matter of food is opened up."

      The battle for land
      There is evidence the ruling party has been using food aid as a
      political weapon.

      Last month there was a by-election in Lupane north of Bulawayo, which
      the opposition Movement for Democratic Change (MDC) lost, even though it
      is in the party's heartland.

      "The people of Lupane were told if they didn't vote for Zanu-PF, no
      food aid would be forthcoming. That had the effect of deterring some
      5,000 people who would have voted for us, like women with young children
      or vulnerable groups," said David Coulthard, the MDC's shadow justice

      The crops have just been harvested, and there is more maize around now
      than there will be next March, when the parliamentary elections are due
      to be held.

      The fear is that political manipulation of food aid will be used on a
      much bigger scale.
    • Christine Chumbler
      ADB firm on Karonga-Chitipa road contract by Zainah Liwanda, 22 May 2006 - 06:09:17 The African Development Bank (ADB) has again rejected a proposal by
      Message 1046 of 1046 , May 22, 2006
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        ADB firm on Karonga-Chitipa road contract

        by Zainah Liwanda, 22 May 2006 - 06:09:17

        The African Development Bank (ADB) has again rejected a proposal by government to look for another contractor instead of China Hunan Construction to construct of the long awaited Karonga/Chitipa road.

        China Hunan from Mainland China won the bid which was approved by the ADB but government later wanted to award the contract to a Portuguese firm, Mota Engil, the second lowest bidder, claiming China Hunan's bid was unrealistically low and that the company had very little experience in Africa.

        Finance Minister Goodall Gondwe confirmed on Sunday the ADB rejected the proposal at a meeting held between the bank and Malawi government in Tunisia last week.

        The Malawi government wanted the Tunisia meeting to authorise it to get another contractor for the road, said Gondwe.

        "They did not allow us to look for another contractor because of their regulations. But we are about to get another alternative for Karonga/Chitipa and I would be surprised if it does not start before end June," said Gondwe.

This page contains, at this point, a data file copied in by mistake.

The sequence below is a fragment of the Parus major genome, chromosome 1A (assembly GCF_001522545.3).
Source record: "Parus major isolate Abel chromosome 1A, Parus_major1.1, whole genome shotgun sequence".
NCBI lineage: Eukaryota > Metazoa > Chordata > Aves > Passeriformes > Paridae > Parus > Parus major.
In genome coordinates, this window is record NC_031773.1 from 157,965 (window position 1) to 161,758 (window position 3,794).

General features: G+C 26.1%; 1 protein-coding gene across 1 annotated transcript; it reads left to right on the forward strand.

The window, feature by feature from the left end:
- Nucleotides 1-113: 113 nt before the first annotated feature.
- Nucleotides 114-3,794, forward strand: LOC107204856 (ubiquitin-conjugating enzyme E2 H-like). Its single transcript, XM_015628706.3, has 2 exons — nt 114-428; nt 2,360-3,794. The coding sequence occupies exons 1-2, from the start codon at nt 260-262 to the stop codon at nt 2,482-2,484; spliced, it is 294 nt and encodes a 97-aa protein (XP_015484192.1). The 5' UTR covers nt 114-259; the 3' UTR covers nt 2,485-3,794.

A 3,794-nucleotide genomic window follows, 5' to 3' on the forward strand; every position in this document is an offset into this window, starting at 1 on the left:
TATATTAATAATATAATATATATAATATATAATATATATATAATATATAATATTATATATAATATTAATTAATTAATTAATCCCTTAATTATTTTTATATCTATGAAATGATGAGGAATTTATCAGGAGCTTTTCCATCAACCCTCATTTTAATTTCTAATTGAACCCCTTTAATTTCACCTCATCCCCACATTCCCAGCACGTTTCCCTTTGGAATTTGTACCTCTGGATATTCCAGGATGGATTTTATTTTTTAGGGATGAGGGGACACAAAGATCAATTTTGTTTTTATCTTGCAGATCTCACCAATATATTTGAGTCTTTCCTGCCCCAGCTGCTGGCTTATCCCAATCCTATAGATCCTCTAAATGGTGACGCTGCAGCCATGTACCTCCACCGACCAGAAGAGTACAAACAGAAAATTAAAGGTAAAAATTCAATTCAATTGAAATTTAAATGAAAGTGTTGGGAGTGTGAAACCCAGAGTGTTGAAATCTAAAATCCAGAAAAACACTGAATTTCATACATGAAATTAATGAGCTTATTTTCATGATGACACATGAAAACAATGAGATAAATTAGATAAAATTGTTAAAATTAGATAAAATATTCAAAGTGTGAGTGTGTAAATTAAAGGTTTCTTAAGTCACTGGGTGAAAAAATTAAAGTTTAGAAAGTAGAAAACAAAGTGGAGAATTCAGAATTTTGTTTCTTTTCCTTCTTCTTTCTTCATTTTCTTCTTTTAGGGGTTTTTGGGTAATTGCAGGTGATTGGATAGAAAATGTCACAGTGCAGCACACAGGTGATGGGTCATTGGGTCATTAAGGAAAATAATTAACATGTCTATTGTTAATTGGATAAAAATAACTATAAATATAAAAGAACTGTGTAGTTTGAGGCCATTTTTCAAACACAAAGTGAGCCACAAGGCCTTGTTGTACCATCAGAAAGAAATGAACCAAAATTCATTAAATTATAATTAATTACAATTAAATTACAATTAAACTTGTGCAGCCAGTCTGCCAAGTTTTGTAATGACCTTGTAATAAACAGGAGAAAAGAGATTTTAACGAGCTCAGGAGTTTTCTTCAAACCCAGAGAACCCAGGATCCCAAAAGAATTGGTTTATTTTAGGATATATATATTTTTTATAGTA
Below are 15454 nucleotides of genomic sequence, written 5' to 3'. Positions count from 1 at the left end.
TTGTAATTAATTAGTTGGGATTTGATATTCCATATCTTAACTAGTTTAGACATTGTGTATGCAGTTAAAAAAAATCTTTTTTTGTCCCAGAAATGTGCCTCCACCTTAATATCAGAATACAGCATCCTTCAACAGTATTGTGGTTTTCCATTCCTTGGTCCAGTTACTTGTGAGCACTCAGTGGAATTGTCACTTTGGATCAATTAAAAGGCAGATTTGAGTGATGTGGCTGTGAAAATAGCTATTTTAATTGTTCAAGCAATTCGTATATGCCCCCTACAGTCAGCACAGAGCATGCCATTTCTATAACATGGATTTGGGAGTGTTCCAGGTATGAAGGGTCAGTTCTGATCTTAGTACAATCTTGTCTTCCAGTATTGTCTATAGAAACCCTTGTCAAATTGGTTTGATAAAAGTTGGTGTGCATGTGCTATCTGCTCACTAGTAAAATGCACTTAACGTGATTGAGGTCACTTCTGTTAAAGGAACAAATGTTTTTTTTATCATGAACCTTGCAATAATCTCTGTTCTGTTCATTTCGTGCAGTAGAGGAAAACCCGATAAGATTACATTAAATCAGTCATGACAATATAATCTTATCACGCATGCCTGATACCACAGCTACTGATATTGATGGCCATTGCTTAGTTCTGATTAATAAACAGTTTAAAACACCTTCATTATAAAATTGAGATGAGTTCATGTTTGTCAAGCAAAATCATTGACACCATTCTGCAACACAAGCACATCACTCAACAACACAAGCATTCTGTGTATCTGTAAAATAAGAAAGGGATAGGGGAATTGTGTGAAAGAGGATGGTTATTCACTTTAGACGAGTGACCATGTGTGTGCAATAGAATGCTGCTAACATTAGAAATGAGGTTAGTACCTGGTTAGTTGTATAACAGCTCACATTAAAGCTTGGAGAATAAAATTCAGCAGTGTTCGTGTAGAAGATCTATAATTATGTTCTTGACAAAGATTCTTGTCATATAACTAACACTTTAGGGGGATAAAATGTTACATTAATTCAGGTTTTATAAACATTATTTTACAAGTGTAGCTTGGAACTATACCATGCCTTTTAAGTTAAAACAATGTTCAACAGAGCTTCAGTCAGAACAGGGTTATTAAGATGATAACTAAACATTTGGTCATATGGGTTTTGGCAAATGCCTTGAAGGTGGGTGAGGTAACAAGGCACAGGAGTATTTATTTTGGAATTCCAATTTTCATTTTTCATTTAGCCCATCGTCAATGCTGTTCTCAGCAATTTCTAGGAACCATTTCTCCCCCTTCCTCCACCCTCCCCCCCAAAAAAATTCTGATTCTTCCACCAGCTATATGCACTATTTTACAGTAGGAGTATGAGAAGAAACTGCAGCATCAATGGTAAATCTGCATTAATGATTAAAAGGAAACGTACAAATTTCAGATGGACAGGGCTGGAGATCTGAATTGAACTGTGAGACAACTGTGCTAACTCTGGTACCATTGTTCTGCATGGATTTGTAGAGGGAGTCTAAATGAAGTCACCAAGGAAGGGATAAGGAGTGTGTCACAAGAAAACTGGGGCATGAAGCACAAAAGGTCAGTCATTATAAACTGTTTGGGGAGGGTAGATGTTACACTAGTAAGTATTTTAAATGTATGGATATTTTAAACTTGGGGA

The minister explained that the bank insisted that regardless of the unrealistic cost estimates, China Hunan should be allowed to go ahead with the construction.

        But Gondwe could not give further details about the alternatives, arguing there are still a few loose ends to tighten up before disclosing it.

        The problem with China Hunan, according to Gondwe, is that it would require more money to meet the total cost of the project.

        This paper reported last week that government met Taiwanese representatives where they offered to fund the road if the ADB continued to reject its favoured contractor, Mota Engil.

        Gondwe could neither confirm nor deny the reports on the Taiwanese offer, saying government was looking at a number of ways to handle the issue.

        According to Gondwe, the China Hunan's bid was 24 percent lower than the consulting engineers' estimates of K7.9 billion and 34 percent below the second lowest bidder.

        President Bingu wa Mutharika laid a foundation stone for the construction of the road this year ahead of a crucial byelection in Chitipa in December last year.

        The President's Democratic Progressive Party (DPP) won the Chitipa Wenya constituency by-election that fell vacant following the collapse and subsequent death of Speaker of Parliament Rodwell Munyenyembe who belonged to the UDF.

        Last week, police and the District Commissioner (DC) for Chitipa stopped a rally that was aimed at soliciting people's views about development projects in the district.

        The meeting, which was reportedly organised by Concerned Citizens of Chitipa, was among other things also supposed to tackle the controversial Karonga/Chitipa road.

        The project failed to start off in 2000 when a contract for an initial loan of US$17 million and US$15 million from the Taiwanese government was signed, with some quarters claiming the Bakili Muluzi administration diverted the money to another road.